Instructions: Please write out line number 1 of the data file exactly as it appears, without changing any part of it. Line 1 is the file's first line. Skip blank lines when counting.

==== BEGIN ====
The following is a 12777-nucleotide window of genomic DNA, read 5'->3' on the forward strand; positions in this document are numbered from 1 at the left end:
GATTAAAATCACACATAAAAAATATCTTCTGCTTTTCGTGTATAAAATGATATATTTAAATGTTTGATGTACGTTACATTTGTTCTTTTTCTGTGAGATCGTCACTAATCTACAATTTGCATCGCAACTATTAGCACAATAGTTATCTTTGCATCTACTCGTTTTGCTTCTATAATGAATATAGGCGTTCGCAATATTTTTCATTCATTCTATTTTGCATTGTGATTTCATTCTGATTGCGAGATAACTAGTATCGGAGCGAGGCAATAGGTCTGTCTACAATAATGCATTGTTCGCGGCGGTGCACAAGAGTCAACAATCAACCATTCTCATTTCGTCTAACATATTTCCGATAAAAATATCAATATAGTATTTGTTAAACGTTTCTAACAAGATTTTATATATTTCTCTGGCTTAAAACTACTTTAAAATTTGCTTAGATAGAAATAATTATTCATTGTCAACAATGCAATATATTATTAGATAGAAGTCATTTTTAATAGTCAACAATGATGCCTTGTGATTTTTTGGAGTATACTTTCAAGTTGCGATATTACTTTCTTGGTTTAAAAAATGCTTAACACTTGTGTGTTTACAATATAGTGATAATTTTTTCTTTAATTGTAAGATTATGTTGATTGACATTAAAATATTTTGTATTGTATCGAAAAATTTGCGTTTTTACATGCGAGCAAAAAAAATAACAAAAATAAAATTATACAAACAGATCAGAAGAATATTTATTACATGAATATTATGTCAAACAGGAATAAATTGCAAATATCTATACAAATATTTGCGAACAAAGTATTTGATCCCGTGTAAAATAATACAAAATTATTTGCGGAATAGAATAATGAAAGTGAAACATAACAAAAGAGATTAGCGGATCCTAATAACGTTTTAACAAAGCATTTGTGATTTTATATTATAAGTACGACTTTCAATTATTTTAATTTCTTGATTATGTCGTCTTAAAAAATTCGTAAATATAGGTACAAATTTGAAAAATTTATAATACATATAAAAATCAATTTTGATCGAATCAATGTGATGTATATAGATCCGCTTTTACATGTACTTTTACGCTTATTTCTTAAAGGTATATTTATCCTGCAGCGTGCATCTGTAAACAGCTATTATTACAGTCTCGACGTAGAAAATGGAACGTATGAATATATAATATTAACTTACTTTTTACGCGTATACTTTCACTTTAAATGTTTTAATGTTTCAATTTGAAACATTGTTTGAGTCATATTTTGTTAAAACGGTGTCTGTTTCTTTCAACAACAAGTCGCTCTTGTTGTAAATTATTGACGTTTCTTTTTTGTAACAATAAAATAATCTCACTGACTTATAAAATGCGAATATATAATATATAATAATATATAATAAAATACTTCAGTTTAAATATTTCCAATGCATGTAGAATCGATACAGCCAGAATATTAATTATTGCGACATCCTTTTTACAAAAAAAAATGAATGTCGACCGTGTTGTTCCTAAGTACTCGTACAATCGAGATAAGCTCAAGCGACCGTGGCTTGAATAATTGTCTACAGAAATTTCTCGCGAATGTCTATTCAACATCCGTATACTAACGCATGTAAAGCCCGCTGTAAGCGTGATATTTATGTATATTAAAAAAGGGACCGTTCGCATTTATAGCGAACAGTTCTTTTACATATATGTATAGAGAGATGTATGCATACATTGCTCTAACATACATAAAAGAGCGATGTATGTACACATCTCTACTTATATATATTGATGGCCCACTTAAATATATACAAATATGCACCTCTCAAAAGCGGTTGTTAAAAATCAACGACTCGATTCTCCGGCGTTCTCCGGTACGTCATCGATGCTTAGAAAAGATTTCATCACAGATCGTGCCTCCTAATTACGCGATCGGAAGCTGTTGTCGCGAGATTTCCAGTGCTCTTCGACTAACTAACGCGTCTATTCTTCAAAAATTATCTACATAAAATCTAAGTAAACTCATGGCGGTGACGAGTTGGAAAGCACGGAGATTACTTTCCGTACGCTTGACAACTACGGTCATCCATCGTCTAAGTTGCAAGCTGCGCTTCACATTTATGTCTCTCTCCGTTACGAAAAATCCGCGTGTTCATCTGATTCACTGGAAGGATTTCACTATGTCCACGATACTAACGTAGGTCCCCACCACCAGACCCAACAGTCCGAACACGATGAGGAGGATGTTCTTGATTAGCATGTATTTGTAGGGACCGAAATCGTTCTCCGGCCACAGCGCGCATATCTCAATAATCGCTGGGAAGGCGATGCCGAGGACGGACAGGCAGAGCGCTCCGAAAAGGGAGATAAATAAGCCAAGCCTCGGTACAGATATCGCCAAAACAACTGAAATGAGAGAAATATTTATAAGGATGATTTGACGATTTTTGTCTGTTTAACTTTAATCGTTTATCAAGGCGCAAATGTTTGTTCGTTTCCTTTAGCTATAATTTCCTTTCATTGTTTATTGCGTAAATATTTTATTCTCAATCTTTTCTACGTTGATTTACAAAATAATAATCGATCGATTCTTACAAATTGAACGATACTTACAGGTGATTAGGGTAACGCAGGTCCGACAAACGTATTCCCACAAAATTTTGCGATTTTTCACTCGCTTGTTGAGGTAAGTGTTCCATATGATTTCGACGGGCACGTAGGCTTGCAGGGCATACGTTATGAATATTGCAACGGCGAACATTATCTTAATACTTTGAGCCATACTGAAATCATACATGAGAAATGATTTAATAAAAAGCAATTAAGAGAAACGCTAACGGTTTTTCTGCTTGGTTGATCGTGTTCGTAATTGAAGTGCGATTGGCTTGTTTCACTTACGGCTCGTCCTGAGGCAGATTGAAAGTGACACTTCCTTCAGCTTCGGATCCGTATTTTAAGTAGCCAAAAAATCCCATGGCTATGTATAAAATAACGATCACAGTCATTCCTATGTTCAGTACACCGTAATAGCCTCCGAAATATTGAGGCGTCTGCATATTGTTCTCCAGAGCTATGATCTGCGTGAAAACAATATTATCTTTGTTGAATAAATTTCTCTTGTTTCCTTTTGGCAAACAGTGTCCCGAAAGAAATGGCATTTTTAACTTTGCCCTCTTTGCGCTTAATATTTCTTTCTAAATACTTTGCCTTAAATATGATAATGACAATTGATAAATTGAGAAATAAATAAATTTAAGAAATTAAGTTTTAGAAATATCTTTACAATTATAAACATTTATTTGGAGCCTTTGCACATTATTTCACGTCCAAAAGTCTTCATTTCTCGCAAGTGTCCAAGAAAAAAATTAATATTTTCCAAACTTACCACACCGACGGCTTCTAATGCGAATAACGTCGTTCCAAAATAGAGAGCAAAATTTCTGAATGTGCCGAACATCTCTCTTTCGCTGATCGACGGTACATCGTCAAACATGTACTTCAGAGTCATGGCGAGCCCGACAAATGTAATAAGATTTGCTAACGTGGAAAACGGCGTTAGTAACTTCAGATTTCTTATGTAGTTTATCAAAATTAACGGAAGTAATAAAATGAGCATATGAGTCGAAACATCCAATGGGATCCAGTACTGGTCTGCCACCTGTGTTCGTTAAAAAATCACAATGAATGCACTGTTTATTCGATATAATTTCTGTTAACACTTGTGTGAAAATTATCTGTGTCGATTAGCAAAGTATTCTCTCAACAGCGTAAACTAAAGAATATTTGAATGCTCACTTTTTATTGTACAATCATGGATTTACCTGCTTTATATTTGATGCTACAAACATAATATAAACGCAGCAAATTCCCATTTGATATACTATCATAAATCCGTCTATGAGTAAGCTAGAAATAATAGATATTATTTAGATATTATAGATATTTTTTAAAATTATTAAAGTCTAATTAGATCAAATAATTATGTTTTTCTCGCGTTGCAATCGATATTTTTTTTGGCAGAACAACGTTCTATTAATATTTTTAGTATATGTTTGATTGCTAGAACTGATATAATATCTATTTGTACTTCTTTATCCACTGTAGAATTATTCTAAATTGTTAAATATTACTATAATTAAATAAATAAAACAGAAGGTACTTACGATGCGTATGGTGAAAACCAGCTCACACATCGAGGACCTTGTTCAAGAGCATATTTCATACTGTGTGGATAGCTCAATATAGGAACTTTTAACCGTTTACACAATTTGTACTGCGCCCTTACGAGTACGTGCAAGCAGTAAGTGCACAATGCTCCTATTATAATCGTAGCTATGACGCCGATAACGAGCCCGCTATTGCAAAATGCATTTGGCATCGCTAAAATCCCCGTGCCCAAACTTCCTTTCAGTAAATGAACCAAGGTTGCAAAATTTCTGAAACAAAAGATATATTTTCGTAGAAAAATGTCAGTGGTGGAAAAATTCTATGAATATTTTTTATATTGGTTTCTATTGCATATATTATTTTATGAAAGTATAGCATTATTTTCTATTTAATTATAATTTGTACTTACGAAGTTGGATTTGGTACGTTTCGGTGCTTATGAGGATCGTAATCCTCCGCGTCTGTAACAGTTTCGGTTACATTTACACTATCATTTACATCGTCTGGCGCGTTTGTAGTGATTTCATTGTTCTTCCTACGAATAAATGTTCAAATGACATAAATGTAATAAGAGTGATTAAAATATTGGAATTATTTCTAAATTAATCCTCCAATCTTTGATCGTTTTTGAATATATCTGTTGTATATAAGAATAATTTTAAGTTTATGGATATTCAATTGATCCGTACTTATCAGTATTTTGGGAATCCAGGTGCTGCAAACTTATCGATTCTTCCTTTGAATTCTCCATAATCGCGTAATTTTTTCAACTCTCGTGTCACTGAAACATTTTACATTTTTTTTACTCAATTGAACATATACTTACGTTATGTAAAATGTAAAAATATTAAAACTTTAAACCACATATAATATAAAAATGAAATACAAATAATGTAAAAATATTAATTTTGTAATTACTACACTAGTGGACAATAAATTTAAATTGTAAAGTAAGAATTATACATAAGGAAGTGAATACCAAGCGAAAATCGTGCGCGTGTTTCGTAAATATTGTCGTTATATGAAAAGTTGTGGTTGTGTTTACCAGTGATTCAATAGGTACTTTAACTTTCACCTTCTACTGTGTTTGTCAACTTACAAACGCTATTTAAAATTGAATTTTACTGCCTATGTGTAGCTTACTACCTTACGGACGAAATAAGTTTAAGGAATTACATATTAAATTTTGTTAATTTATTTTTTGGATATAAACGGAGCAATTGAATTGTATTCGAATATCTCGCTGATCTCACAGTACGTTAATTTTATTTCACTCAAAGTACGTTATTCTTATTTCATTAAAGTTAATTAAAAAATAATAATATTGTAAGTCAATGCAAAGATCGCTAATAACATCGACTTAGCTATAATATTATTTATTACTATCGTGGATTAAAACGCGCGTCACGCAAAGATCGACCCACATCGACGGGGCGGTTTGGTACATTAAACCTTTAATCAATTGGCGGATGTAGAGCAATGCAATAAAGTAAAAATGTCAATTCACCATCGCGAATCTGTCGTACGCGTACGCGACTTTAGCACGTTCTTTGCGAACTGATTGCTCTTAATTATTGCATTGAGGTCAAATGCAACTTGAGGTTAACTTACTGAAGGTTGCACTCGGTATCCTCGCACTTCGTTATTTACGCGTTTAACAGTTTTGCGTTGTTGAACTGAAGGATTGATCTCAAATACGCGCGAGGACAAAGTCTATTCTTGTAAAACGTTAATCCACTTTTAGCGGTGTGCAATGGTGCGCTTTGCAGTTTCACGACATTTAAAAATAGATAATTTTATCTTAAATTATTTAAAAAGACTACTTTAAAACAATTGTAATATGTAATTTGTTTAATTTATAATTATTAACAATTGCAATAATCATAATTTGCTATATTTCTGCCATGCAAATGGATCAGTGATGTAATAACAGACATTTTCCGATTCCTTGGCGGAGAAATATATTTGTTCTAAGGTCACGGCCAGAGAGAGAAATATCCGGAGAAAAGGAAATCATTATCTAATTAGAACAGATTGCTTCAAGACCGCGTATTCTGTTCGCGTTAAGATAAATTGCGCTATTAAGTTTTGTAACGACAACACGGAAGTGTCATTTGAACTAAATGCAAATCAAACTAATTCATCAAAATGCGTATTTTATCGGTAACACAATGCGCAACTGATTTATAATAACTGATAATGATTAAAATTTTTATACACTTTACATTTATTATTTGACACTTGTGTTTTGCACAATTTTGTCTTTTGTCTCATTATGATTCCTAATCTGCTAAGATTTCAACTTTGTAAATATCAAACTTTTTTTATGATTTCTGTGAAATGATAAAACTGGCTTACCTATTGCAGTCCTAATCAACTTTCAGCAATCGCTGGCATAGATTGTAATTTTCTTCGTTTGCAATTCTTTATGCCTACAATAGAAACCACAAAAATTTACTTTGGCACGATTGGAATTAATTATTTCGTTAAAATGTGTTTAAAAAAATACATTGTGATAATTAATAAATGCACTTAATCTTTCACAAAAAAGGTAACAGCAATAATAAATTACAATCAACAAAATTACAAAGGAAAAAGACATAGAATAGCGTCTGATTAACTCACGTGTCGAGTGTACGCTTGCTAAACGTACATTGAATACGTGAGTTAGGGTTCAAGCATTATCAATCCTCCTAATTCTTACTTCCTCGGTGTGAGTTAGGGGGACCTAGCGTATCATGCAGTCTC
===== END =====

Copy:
The following is a 12777-nucleotide window of genomic DNA, read 5'->3' on the forward strand; positions in this document are numbered from 1 at the left end: